For 32 years, Irma Thomas and The Professionals has played Mother’s Day at the Audubon Zoo. Admission is free for mothers so the park was full of smiling women and the families trying to please them. Aurora Nealand & The Royal Roses were onstage when we arrived. We listened to a couple of their fun Dixieland tunes then took a stroll around the zoo. I love the giraffes, birds, big cats and primates, but I’m fascinated by elephants so I was bummed that the elephant area is still under construction. The new water park was up and running and looked like a lot of fun for a family looking to cool off.
Miss Irma Thomas, has been performing for so long that many of the grandparents in the crowd fell in love to her songs at school dances when they were kids. It’s fun to watch the grey-haired fans turn into energized teenagers when she takes the stage. Continue reading
With more reasonable crowds and lots of favorite local musicians playing, Jazz Fest’s final Sunday was a balmy-weathered blast. Big Chief Kevin Goodman & the Flaming Arrows were on the Jazz Fest Heritage Stage and I spotted Alphonse “DooWee” Robair, my favorite Mardi Gras Indian artist, dancing among them. We started the day with a delicious Cochon de Lait ($9) from Love at First Bite and a Nectar Creme from Plum Street Snoballs ($4). When I worried I wasn’t going to get a “local” pour of the sticky, sweet syrup, the woman next to me in line laughed, “If you ordered Nectar Creme, they already know you’re a local.” True Dat. Continue reading
It was a gorgeous Saturday for Jazz Fest. Before heading to the stages, we passed through the craft area and saw creative shoebox floats and glittery Krewe of Muses shoes – a prized throw during Mardi Gras. There were also a few Mardi Gras Indians sewing beads and showing off this year’s suits. Big Chief FiYiYi, Victor Harris, showed us the incredibly detailed beadwork. Beautiful. We grabbed a requisite Panorama Fine Foods Crawfish Bread ($7) and Strawberry Lemonade ($5) then tried the refreshing Ajun Cajun Ninja Crab Sick & Cucumber Salad ($5) and Canseco’s Markets Cuban Sandwich ($8). Continue reading
After a one year hiatus, Chaz Fest is back. Named for Washboard Chaz who joins every group, the festival was formed a decade ago when members of The Tin Men (and Alex McMurray’s wife) came up with the backyard festival as a reaction to being rejected by Jazz Fest. Held at the Truck Farm, an artists haven, the 2 stages (one in the yard and one in the woods) rotate so that the music is nonstop – 14 bands in under 10 hours. With its rustic porches, patios, enclaves and hideaways – all festooned with whimsically painted signs – the Truck Farm always reminds me of my childhood at Lemonade Farm, the subject of my novel by the same name. The food feels homegrown and the people are dressed like Dead Heads and flower children. It’s 1976 again with peace in the air. Continue reading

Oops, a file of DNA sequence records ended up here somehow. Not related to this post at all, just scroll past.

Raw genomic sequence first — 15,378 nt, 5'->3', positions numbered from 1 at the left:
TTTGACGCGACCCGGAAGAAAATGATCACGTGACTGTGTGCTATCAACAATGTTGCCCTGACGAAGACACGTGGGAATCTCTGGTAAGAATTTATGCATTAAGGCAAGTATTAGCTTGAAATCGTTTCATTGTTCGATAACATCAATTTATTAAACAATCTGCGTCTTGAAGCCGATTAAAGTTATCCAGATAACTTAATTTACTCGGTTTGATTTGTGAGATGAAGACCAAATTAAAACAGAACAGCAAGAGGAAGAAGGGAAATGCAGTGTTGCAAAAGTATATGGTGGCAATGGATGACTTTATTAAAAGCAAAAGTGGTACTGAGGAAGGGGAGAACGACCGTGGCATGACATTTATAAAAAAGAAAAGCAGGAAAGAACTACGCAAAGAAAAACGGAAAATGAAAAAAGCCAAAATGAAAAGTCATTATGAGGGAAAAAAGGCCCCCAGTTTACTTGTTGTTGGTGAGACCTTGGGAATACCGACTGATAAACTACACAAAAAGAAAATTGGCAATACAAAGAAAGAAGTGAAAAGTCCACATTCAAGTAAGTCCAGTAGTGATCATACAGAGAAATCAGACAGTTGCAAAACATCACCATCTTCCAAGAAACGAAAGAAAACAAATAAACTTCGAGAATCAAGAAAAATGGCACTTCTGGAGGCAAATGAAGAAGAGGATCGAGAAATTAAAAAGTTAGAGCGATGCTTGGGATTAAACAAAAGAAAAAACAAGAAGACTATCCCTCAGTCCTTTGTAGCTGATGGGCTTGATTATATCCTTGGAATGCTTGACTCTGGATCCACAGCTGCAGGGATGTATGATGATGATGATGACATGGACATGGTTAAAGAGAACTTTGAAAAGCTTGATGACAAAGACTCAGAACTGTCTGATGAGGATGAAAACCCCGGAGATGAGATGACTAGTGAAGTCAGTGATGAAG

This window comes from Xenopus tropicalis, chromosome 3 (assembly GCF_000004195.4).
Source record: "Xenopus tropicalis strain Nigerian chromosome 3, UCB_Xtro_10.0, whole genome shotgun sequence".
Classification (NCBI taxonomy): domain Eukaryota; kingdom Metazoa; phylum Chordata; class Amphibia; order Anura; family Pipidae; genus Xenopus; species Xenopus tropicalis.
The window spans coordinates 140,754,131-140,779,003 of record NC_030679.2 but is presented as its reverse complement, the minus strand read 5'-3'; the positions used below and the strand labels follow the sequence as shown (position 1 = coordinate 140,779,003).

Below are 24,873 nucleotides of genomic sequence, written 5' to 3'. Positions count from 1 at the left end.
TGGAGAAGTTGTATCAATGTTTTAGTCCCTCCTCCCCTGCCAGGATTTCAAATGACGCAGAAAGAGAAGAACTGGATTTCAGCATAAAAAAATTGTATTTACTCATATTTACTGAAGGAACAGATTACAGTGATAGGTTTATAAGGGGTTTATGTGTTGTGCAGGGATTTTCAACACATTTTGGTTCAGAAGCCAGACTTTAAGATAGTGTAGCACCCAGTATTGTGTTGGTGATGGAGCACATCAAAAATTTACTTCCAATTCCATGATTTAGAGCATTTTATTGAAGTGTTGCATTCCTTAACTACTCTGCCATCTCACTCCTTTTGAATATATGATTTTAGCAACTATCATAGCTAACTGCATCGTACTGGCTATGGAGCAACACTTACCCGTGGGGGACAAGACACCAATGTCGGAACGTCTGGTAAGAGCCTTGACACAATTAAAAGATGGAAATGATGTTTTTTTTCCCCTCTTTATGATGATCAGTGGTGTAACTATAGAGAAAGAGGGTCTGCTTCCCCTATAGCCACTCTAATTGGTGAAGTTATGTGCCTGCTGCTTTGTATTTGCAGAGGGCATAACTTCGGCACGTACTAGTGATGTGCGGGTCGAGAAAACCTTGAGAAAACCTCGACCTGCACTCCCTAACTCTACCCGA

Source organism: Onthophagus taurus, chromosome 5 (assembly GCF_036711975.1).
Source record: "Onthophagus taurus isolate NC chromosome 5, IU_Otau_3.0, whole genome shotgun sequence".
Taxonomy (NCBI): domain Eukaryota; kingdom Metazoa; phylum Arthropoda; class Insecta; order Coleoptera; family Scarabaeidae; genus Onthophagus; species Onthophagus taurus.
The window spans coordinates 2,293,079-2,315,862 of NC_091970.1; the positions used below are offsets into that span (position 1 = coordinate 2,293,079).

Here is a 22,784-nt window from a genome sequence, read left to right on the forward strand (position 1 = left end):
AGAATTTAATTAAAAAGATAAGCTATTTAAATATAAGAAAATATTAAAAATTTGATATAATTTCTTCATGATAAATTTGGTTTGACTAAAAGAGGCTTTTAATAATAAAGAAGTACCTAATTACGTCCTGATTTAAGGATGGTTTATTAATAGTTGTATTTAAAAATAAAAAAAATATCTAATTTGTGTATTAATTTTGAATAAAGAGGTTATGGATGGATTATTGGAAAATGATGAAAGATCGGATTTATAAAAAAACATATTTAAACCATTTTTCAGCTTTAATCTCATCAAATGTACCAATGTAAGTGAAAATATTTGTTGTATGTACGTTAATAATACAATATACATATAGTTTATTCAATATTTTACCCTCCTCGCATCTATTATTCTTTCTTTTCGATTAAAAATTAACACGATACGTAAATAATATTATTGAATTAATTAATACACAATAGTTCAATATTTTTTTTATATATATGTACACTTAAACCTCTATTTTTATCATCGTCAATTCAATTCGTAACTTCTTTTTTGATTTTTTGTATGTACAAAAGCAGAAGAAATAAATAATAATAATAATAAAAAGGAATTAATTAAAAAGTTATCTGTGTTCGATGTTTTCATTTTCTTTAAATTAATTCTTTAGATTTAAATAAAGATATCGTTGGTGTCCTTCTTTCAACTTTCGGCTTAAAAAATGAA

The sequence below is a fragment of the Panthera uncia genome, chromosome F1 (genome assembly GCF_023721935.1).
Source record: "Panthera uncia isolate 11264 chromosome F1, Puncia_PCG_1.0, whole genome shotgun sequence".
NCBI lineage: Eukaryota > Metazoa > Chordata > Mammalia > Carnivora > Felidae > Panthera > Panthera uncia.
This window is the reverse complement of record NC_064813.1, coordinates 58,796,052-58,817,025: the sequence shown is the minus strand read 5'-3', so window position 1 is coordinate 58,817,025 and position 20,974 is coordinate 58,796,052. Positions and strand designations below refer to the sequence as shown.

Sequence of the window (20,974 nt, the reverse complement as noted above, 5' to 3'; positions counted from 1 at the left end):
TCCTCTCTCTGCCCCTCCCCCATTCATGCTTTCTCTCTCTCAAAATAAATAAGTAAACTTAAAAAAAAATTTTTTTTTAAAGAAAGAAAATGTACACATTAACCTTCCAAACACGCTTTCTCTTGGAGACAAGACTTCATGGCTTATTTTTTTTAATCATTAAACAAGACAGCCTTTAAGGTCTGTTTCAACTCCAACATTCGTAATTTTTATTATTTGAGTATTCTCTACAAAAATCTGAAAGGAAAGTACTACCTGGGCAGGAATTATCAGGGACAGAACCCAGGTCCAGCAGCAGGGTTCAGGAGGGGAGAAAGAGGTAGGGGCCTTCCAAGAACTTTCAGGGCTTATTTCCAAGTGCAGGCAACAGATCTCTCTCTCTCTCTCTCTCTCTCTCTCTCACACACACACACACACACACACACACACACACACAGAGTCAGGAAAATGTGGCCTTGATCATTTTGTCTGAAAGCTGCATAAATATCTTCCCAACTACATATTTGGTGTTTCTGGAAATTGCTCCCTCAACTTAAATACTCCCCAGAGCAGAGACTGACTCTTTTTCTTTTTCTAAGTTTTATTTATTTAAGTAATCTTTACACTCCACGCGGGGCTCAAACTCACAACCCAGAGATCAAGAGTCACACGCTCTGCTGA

Jazz Fest started last week which means lots of things including packed hotels, music everywhere nearly all night and day and plenty of crawfish boils. Sunday was my annual family reunion crawfish boil and Monday was the 2nd annual BIRNout Boil at the Sandpiper Lounge hosted by Billy Iuso and the Restless Natives (BIRN).
Only in Nola is it perfectly normal to expect people to show up at 3pm on a Monday for a concert and boil and only in Nola would we all do it less than an hour after tornadoes and a mini-hurricane blew through. The storm was so strong, thousands are still without power and perhaps you saw the footage of winds so forceful they blew a long train off a bridge. Continue reading
Sunday, the closing day of French Quarter Fest, was a drizzly one so we started at one of the many indoor activities – the “Let Them Talk…” interview series at the Mint. Author John Broven led legends Allen Toussaint and Deacon John in a discussion of Cosimo Matassa, founder of both J&M Recording Studio and Cosimo Recording Studio. The event started and ended with Toussiant on the piano and Deacon John singing for us. Matassa was a local legend who is credited with helping to develop the rock and R&B sounds of the 50’s and 60’s. Fats Domino, Little Richard. Ray Charles, Dr. John, Ernie K-Doe, Jerry Lee Lewis, Sam Cooke, Aaron Neville and the legends on the stage in front of us were just a few of the artists Matassa worked with as both studio owner and engineer. Continue reading